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Tom Coughlin's Giants: Ranking TC's teams from 2004-2014

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Let's rank the 11 Giants teams Tom Coughlin has coached.

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Eleven years have passed since Tom Coughlin was hired as the 17th head coach of the New York Giants. In that span, Coughlin has accrued enough games to become the second-longest tenured coach in franchise history. Easily eclipsing the likes of Bill Parcells and Allie Sherman, the native New Yorker has amassed 176 games with the Giants and is bested only by the great Steve Owen, though, unless Coughlin has six more years of coaching left in him, he's unlikely to catch up on the top spot, but in an age where nobody's job is truly ever safe, an 11-year tenure is especially admirable.

Now, heading into a 12th and potentially final season with the Giants, Coughlin faces yet another make-or-break year for his career. He's plenty accustomed to them by now. In fact, at his age, I'm not sure if there's anything you could do to really shock him. But the lingering truth remains, Coughlin needs a good year. As I was preparing this list, it became increasingly obvious that his ability to get the most out of a roster is dwindling in the twilight of his career. Another sub-par season could resort in a mutual parting and probable retirement. A strong year however, may coax the old-timer back for another shot at the title.

Regardless, it's important to remember that Coughlin's options are afforded to him because of previous success. This is a very accomplished man and management understands that. This article is a reflection of those achievements. When you look at the bad seasons on this list, really, they're not that bad. At the very least, they're tolerable.

The criteria for determining which seasons were, ahem, tolerable and which were fruitful came down to how well I thought the team performed considering their overall situation. For example, post-season success can give a team a bump in ranking, but isn't the absolute definition of success. Losing one playoff game on a bad day or barely missing out on January football altogether won't kill my opinion of the team that year. Additionally, I took into account how well the coaching staff, and fundamentally Coughlin, adapted the team through obstacles such as injury, free-agency and the fluctuations of individual player performance (read as: Bad Eli vs. Good Eli).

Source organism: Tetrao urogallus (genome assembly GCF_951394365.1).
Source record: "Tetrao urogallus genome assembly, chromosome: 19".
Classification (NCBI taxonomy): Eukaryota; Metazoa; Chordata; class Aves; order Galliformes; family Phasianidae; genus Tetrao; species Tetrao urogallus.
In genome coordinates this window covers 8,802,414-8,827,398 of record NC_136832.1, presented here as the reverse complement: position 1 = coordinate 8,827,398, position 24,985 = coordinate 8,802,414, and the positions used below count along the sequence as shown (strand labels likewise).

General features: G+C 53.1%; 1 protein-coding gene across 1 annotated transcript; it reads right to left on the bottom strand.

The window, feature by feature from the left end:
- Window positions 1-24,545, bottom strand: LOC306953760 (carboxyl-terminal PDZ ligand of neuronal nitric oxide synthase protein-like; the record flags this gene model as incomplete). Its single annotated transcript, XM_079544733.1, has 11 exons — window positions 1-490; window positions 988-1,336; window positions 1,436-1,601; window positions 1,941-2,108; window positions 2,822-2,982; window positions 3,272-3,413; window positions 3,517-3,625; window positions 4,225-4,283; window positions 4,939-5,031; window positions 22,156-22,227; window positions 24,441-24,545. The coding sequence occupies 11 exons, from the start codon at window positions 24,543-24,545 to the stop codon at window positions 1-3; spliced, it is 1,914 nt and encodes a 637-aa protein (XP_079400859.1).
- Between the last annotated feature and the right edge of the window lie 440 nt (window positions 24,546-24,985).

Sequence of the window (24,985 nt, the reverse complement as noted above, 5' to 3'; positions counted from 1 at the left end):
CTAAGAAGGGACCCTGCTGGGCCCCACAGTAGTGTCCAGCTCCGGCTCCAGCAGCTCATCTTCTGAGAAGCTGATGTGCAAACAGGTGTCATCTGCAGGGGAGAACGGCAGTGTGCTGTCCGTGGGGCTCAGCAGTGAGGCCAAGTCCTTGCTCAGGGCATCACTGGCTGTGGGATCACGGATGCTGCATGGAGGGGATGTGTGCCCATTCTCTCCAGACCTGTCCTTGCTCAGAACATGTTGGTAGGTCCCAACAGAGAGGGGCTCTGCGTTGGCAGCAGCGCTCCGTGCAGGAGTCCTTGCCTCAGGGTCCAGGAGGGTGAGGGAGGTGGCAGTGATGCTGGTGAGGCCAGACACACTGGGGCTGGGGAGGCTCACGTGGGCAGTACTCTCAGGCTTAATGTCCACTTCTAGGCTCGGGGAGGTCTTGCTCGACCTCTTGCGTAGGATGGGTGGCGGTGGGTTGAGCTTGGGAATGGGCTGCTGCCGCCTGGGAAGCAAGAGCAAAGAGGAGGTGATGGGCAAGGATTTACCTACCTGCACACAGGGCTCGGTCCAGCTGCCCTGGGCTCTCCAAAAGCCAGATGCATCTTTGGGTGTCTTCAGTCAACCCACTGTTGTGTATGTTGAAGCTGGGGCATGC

Unfortunately, our list begins in rather familiar territory.

No. 11 -- 2014 (6-10)

High point:

The stellar play of Odell Beckham Jr. was a bright spot. Highlight reel catches allowed another mediocre year from Eli Manning to be viewed as a good one. The ability to chuck it up to Beckham in a pinch also bailed out a porous offensive line. The rookie out of LSU was the only reason casual fans watched a Giants game last season.

Low point:

This team took an 18-point advantage into halftime against a Jacksonville Jaguars team that would eventually go 3-13, and turned it into a one-point loss. Whatever the opposite of alchemy is, last year's team achieved it.

Verdict:

Fans won't be happy to see the most recent Giants squad ranked dead-last among Coughlin-led Giants teams. Second half-collapses and defensive ineptitude were rampant themes last season, but Beckham was so good in his first year that many were blinded to the issues elsewhere on the team.

No. 10 -- 2004 (6-10)

High point:

The season finale against the Dallas Cowboys showed that a young Manning may be the future of the franchise. In a fourth quarter comeback, the rookie signal-caller threw two touchdowns to clinch a 28-24 victory over the division rival.

Low point:

This team lost eight consecutive games and only one of their six total wins came against a team that finished with a winning record. After one season, Coughlin did not look like the respected coach he is now.

Verdict:

This gets the edge over the 2014 team because, it was Coughlin's first year and the Giants started a rookie quarterback for seven games. The fact that Manning showed some development as a passer towards the end of the year helps too, but to finish 6-10 after a 5-2 start is very poor and somewhat indicative of the problems that have plagued Coughlin's tenure with the team.

No. 9 -- 2013 (7-9)

High point:

This team won four straight to pull back in the hunt of an extremely uncompetitive division race. At 4-6, the Giants seemed to claw their way back from oblivion to find some semblance of credibility. However, eagle-eyed experts will notice that the quarterbacks faced during this time were Terrelle Pryor (now a wide-receiver for the Browns), Josh Freeman (camp arm for the Dolphins), Michael Vick (unemployed), Matt Barkley (may lose roster spot to Tim Tebow) and Scott Tolzien (third-stringer for the Packers).